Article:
FOR IMMEDIATE RELEASE
Contact: OU Public Affairs, (405) 325-1701
NORMAN – The University of Oklahoma has received a major gift from Will and Helen Webster of California to endow scholarships and to provide key support for programs and projects in OU’s Honors and Education colleges. Their gift is especially unusual because Mr. and Mrs. Webster have never lived in Oklahoma or attended OU but came to know about the University more than 30 years ago through a faculty member at the OU Health Sciences Center.
“The University has no more loyal and generous supporters than Will and Helen Webster,” said OU President David L. Boren, who made the announcement at the May meeting of the OU Board of Regents in Norman. “We are deeply honored that they decided to join the OU family by choice.”
“Over the years of my involvement with OU, President David Boren has built a unique legacy, and Helen and I are pleased to be a part of it,” Will Webster said.
A portion of the Webster’s gift will endow a Scholars Program, which will provide substantial awards in the range of $4,000 to $6,000 annually to academically talented students who also have significant financial need. Recipients of the scholarship will be eligible to receive the award each of their undergraduate years at OU, providing they continue to meet the established criteria.
The Websters’ new scholarship gift is the most recent to OU’s top-priority Campaign for Scholarships, which has now raised $217 million in gifts and pledges. Will Webster is a member of the Campaign’s leadership committee. He and his wife have long supported scholarships for OU students, including establishing a Sooner Heritage Endowment, which is one of OU’s largest, helping up to 70 students each year.
Another portion of their latest gift will fund the Joe C. and Carole Kerr McClendon Honors College’s Informal Reading Groups and establish a new program to help students with their public speaking and interviewing skills. The Honors College currently manages 80 individual reading groups annually with approximately 400 students participating. Mr. and Mrs. Webster’s gift will provide funds to purchase hardback books and expand the popular Informal Reading Groups to others at OU who would like to participate.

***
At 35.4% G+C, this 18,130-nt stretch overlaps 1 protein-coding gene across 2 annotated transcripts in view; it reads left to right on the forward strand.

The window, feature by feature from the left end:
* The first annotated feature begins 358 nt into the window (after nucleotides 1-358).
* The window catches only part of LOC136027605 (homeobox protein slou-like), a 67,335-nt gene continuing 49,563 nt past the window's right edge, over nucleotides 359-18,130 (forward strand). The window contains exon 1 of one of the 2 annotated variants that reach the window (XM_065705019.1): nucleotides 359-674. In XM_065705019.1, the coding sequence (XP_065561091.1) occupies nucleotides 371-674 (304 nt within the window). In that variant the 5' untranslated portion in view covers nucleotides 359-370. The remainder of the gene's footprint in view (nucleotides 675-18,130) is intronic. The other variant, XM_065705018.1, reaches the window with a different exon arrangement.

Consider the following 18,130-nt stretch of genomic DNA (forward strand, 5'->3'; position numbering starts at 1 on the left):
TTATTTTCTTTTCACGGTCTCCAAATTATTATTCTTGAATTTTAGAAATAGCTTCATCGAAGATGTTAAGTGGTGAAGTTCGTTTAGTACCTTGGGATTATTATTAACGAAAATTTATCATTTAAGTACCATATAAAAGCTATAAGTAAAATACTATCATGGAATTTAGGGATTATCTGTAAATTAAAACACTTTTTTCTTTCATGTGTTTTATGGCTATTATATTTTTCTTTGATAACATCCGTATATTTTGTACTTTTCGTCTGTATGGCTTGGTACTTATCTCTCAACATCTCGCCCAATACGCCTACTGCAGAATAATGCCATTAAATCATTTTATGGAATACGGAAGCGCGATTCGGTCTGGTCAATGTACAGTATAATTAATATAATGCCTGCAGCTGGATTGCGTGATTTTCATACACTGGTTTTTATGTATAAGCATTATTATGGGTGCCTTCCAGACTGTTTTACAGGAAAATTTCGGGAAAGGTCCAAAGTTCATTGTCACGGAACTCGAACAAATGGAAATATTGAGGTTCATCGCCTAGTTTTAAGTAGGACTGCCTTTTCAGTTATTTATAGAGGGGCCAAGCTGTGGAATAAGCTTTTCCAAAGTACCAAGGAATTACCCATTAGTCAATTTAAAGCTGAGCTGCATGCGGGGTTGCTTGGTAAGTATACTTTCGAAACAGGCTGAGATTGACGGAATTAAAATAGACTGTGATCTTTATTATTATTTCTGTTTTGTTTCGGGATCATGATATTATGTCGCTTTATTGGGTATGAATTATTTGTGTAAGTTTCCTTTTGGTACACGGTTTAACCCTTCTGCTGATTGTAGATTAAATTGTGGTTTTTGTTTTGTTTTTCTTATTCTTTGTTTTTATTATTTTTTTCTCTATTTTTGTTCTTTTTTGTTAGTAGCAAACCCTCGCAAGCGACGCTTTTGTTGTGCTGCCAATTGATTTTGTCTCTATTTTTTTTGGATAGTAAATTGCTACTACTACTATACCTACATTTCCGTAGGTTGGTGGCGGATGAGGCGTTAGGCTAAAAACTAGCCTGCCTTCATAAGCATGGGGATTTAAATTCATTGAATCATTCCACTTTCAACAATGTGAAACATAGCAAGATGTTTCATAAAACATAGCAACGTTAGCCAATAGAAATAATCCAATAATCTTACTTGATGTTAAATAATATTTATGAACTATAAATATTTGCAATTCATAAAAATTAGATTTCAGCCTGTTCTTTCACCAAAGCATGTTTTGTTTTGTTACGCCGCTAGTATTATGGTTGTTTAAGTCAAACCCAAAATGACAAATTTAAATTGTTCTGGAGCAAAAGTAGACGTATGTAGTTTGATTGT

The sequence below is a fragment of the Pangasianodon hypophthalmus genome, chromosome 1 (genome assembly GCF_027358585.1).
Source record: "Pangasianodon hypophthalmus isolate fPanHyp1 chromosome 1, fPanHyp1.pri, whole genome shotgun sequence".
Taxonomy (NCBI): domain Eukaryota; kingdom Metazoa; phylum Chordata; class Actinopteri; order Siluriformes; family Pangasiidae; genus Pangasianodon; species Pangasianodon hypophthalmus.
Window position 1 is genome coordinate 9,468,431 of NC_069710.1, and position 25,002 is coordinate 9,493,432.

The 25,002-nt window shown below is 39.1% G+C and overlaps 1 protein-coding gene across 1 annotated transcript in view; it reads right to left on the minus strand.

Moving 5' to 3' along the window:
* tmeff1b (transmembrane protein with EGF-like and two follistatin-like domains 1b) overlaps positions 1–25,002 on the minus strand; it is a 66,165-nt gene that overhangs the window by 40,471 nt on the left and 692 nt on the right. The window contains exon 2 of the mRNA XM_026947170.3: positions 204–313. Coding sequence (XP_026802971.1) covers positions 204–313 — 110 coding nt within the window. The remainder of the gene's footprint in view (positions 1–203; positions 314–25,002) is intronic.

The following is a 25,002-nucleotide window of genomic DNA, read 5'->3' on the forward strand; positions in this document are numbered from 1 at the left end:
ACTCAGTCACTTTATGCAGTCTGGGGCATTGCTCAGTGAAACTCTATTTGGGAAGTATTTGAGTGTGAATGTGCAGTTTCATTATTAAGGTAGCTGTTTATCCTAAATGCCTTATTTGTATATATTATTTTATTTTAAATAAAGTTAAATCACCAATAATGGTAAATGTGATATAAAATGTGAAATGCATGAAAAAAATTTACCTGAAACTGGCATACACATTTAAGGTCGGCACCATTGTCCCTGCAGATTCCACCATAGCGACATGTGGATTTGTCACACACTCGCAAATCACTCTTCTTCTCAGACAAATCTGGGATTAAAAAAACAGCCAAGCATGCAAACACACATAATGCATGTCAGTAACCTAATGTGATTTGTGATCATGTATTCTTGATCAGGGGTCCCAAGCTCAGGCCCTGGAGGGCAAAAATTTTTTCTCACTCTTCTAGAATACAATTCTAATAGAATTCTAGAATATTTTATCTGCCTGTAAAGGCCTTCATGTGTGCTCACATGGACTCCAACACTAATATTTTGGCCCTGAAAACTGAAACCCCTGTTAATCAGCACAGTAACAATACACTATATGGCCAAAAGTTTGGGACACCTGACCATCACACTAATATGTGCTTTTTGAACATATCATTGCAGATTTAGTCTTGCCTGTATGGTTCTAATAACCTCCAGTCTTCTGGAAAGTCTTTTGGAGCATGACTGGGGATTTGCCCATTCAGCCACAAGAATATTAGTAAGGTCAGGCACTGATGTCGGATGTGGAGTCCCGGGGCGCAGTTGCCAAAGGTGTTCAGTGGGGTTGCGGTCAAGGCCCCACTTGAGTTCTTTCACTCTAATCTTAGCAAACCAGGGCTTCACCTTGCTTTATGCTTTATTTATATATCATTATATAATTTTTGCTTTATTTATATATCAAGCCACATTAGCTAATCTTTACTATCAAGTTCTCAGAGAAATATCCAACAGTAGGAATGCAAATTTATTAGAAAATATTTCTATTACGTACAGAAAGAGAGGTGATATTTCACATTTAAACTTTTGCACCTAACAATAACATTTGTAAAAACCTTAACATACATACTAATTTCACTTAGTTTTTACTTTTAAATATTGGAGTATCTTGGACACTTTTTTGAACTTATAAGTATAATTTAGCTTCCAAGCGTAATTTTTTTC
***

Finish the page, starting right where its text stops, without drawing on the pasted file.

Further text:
The new program to develop public speaking/interviewing skills will build on earlier programs – such as the Presentation Skills Workshop – to help students learn about effective public speaking techniques and, more important, to give them opportunities to develop their public speaking skills through frequent practice. The new program will be based on a combination of informal optional programs and one-hour courses for academic credit.
The portion of their gift to the Jeannine Rainbolt College of Education will provide support for the college’s Academic Advising Center, which is the first stop for new education students and where all undergraduate and international travel advising takes place.
Their gift will upgrade the college’s internal data system, transitioning all paper files to electronic files to expedite advising and enhance the overall student advising experience.
In 1982, the only thing the California residents knew about Oklahoma was “the song.” Today, they are founding members of OU’s Seed Sower Society, a designation bestowed by the University on those whose gifts to OU total $1 million or more. Will Webster has been honored by OU with the 2008 OU Regents’ Alumni Award for Outstanding Service and the 2010 “Amicus Medicinae” or Friend of Medicine Award.
Mr. and Mrs. Webster became acquainted with OU 30 years ago through Dr. Warren “Sonny” Jackman at the OU Health Sciences Center. Webster and Jackman were both new to electrophysiology, which itself was a new specialty within cardiology. Dr. Jackman was a cardiologist and electrophysiologist, and Webster was an engineer who owned a small company making custom heart catheters. Electrode catheters are key to electrophysiology, and over the next few years, Webster was able to supply Dr. Jackman with the catheters to further the science of cardiac arrhythmias.
Webster first created the closely spaced electrodes for mapping and later invented a steerable electrode catheter that could map and pinpoint defective tissues in the heart. He and Jackman worked closely together to develop better catheters that ultimately led to successful radio frequency ablation. This ablation procedure is now a universally accepted treatment program for cardiac arrhythmias, and OU’s leadership in this area has attracted patients from around the world.
“I consider the day Sonny Jackman called me as one of the luckiest in my life – not only because of the business that ensued – but because I got to be a part of developing electrophysiology to become a therapeutic treatment that has improved the quality of life for millions of people worldwide,” said Webster.
Mr. and Mrs. Webster’s first gifts, beginning in 1994, were for the arrhythmia program.
“In the beginning, our gifts to OU were motivated by what I felt I owed to Sonny Jackman and OU, but soon I discovered how unique the University of Oklahoma is: it’s unique in location, it’s beautiful, and it is an outstanding academic institution. OU is very, very special to us,” he said.
The Websters’ interest in OU is far-ranging, including the National Weather Center, the Sam Noble Oklahoma Museum of Natural History and OU’s American Organ Institute, to name a few. Still, their greatest devotion is to OU’s Heart Rhythm Institute.